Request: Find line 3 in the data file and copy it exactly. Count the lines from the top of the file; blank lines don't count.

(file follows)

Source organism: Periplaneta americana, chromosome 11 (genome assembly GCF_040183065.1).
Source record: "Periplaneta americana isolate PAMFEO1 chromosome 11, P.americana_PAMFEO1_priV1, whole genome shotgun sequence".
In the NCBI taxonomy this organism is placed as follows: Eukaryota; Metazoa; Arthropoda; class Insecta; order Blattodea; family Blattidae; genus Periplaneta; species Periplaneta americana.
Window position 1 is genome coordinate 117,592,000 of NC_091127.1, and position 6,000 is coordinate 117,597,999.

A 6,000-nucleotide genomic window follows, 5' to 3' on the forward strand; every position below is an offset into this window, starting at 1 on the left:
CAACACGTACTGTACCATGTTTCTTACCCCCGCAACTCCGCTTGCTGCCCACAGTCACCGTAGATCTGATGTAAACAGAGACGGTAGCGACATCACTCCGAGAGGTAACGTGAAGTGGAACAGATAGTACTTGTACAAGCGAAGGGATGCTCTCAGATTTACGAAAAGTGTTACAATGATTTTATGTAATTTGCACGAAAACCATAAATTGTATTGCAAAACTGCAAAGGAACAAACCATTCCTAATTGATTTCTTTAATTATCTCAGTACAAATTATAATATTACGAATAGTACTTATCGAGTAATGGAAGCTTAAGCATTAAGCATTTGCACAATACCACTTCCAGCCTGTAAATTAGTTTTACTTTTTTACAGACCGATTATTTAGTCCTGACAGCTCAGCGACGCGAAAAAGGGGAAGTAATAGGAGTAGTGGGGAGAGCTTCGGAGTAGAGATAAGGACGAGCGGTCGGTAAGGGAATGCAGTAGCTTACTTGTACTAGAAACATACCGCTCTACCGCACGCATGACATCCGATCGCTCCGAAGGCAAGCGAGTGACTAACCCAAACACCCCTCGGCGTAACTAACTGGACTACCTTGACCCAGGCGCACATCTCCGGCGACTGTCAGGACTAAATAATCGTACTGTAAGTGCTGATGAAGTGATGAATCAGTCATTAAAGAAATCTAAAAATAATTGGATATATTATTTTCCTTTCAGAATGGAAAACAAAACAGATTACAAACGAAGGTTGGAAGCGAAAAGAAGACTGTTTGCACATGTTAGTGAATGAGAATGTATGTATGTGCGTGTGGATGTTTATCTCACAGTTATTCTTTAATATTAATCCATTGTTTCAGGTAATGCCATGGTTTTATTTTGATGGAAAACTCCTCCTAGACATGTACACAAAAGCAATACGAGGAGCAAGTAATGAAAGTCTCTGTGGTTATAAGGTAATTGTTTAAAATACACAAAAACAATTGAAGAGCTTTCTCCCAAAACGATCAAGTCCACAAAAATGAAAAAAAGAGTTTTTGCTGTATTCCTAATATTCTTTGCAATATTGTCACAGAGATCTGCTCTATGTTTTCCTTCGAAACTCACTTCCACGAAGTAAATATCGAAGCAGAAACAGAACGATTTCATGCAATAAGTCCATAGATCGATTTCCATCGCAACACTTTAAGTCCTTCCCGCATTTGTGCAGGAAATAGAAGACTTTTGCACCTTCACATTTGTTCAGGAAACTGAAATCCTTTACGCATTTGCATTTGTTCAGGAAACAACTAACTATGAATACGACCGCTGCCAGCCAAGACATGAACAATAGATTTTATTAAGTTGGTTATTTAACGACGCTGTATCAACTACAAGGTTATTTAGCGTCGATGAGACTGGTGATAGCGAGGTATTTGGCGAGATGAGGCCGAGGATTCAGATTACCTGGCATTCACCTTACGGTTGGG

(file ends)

In the NCBI taxonomy this organism is placed as follows: Eukaryota; Metazoa; Arthropoda; class Insecta; order Blattodea; family Blattidae; genus Periplaneta; species Periplaneta americana.